An important group of three to Captain T. B. Ryley, Bengal Commissariat Department, one of the European prisoners of Akbar Khan in Afghanistan
Ghuznee 1839 (Conductor) with original suspension; Maharajpoor Star 1843 (Actg. Depy. Afs. Comy. of Ordce., Delhie Magazine) fitted with original brass hook and silver bar suspender; Sutlej 1845-46, reverse Sobraon 1846 (Act, Depy. Asst. Com., Ord. Comt. Dept.) light contact marks, otherwise good very fine (3)
Thomas Baskerville Ryley was born in Dublin in 1798 and attested at Rochester, Kent, 7 March 1817, for unlimited service in the East India Company’s Artillery. He embarked for Bengal in the William Pitt arriving at Calcutta on 10 September 1817, where he was subsequently posted to the Bengal Horse Artillery. He served at the Siege of Hathras in 1817. Promoted Troop Sergeant Major, 17 June 1823; Sergeant Major 3rd Troop (Captain Rodber’s), 28 February 1824. Appointed a Sub-Conductor in the Bengal Ordnance-Commissariat Department at Delhi in July 1825, and promoted to Conductor in September 1836.
He served with the Ordnance Department in Afghanistan and was present at the capture of Ghuznee and subsequently witnessed the anihilation of the Cabul Force in 1842, becoming one of the European prisoners of Akbar Khan. The disastrous retreat from Cabul and the destruction of a force of 5,000 fighting men and upwards of 12,000 camp followers must rank as one of the darkest episodes in British military history. From first to last, the losses amounted to more than 100 British officers, six entire regiments of infantry, three companies of Sappers, a troop of European horse artillery, half the mountain train battery, nearly a whole regiment of regular cavalry, and four squadrons of irregular horse, besides a well stocked magazine. The story of the few surviving prisoners is well told in the published diaries of Lieutenant Eyre and Lady Sale. Ryley and his wife, Sarah, with two small children, are mentioned by both, as well as other contemporary accounts including Captain Mackenzie, Political Officer, of the Madras Army who wrote that some of the ladies “gave themselves great airs towards Mrs Riley [sic]”, which he thought “not only most unfeeling but absurd; Conductor Riley and his wife were very superior people, he being a gentleman’s son who had enlisted”. Sarah Ryley was in fact pregnant with child when taken by Akbar Khan, and was one of at least four wives who gave birth to babies during the period of captivity, which ended in September 1842 with the arrival of Generals Pollock and Nott at Cabul.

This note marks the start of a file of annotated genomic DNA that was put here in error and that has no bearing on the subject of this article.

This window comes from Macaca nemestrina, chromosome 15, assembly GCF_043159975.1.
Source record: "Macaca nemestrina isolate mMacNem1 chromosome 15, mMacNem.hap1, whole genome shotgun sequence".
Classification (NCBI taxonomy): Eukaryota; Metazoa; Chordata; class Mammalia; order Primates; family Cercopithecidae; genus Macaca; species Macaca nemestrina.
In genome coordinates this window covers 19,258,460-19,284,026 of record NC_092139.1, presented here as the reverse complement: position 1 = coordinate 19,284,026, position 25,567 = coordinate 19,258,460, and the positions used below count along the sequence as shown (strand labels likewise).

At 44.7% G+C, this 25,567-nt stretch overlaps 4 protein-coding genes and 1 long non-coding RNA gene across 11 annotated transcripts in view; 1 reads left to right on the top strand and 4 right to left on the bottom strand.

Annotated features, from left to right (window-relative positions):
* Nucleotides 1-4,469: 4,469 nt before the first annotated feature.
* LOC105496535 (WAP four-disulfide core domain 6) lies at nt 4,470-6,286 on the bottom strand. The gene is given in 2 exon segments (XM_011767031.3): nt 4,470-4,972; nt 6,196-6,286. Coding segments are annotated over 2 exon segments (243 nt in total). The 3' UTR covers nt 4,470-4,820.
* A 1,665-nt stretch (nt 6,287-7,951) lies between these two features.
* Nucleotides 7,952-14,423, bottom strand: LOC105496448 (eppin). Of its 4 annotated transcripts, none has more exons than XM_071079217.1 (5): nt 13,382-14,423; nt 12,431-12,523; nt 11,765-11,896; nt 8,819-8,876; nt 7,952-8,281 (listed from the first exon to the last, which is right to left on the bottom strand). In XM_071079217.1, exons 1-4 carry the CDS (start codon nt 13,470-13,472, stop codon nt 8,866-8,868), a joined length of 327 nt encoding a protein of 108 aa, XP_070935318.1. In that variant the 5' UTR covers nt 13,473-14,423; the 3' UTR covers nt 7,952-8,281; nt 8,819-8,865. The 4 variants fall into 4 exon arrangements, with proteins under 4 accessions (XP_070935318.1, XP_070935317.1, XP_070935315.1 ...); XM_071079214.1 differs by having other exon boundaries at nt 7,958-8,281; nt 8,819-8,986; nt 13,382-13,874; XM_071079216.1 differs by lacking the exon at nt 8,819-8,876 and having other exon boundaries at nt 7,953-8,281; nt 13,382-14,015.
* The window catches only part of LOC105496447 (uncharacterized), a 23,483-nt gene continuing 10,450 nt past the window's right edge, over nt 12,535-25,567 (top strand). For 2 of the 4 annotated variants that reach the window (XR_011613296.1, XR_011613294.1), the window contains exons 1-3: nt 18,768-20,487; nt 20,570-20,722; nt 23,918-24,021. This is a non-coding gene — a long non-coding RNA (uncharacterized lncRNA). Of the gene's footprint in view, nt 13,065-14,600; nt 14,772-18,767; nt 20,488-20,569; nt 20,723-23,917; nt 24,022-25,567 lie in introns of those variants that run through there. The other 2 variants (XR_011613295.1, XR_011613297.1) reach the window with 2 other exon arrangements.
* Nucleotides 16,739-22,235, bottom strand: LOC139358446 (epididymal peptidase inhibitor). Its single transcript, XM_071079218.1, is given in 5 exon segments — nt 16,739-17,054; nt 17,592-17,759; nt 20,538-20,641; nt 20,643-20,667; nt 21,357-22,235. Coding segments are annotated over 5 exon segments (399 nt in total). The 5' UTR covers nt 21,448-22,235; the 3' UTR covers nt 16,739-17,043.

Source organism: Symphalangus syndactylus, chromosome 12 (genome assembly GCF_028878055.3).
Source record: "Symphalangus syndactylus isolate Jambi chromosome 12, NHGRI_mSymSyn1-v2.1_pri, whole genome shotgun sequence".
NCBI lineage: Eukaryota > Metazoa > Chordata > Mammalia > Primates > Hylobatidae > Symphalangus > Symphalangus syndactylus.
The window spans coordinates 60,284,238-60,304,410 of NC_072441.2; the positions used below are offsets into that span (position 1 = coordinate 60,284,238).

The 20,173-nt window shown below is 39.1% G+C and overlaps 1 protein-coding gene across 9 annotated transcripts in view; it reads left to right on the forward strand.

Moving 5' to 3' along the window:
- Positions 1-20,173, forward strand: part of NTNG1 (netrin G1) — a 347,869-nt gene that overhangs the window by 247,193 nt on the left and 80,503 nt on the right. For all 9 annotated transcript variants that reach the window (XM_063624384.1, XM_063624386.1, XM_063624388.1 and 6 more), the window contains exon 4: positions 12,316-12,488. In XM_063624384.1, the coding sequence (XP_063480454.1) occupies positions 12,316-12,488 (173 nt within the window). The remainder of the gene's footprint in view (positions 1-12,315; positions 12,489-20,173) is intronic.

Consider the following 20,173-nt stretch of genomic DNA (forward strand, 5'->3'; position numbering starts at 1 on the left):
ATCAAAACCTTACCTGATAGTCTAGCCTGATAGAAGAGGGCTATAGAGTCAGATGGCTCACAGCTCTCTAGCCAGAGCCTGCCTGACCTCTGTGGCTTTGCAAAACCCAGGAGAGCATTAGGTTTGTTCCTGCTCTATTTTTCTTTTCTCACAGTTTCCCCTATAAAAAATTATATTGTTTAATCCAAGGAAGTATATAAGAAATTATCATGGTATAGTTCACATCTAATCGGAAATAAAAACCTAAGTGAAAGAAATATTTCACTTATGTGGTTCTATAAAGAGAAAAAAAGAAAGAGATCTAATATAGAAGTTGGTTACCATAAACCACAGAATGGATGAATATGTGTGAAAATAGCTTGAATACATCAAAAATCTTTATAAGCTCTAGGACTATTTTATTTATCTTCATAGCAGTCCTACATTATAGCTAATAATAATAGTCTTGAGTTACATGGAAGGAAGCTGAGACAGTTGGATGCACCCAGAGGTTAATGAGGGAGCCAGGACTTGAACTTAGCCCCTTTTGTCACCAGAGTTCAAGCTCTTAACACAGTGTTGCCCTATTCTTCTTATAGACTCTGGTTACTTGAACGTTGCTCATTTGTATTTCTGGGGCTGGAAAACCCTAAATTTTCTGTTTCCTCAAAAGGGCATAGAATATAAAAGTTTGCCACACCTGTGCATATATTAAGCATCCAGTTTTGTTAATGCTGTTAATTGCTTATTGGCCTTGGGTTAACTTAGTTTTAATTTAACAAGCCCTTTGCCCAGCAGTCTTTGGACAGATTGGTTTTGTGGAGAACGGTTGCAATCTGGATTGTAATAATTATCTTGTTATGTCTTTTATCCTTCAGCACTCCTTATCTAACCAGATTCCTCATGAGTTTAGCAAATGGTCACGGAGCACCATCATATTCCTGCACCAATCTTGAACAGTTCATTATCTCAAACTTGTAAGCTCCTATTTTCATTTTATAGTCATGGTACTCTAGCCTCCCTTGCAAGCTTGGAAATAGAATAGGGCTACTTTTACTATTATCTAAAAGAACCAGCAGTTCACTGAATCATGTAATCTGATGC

Ryley was present at the Battles of Maharajpoor in 1843, and Sobraon in 1846. In October 1848 he was granted a commission as Lieutenant on the Veteran Establishment after representations made on his behalf: ‘Begs to be advanced to the commissioned grade of Lieutenant on the Veteran Establishment. He has served upwards of thirty years, during 23 of which he has held a Warrant & he is represented by the Commander-in-Chief as one of the most deserving Warrant Officers in the service & highly meriting the distinction he solicits.’ This recommendation was duly approved by the Court of Directors of the East India Company who granted him a commission ‘In consideration of the long and highly meritorious services of Conductor Ryley, of his exemplary and gallant conduct when employed in the field, and of Government’s recommendation and that of the Commander-in-Chief in his favour, Court authorize Government to grant him a commission of Lieutenant on the Veteran Establishment from 9 October.’
In December 1848 he was directed to take charge of the Ferozepore Magazine, and the following year, to have charge of the surrendered and captured Sikh guns at Ambala. He assumed charge of the Magazine Depot at Lahore in 1852 and was made Captain in 1855. Ryley was next posted to the Gwalior Ordnance Depot in June 1857, and to proceed on service with a siege train from 2 November 1857. He was given charge of the Magazine at Cawnpore in July 1858 but died there on 24 September 1858.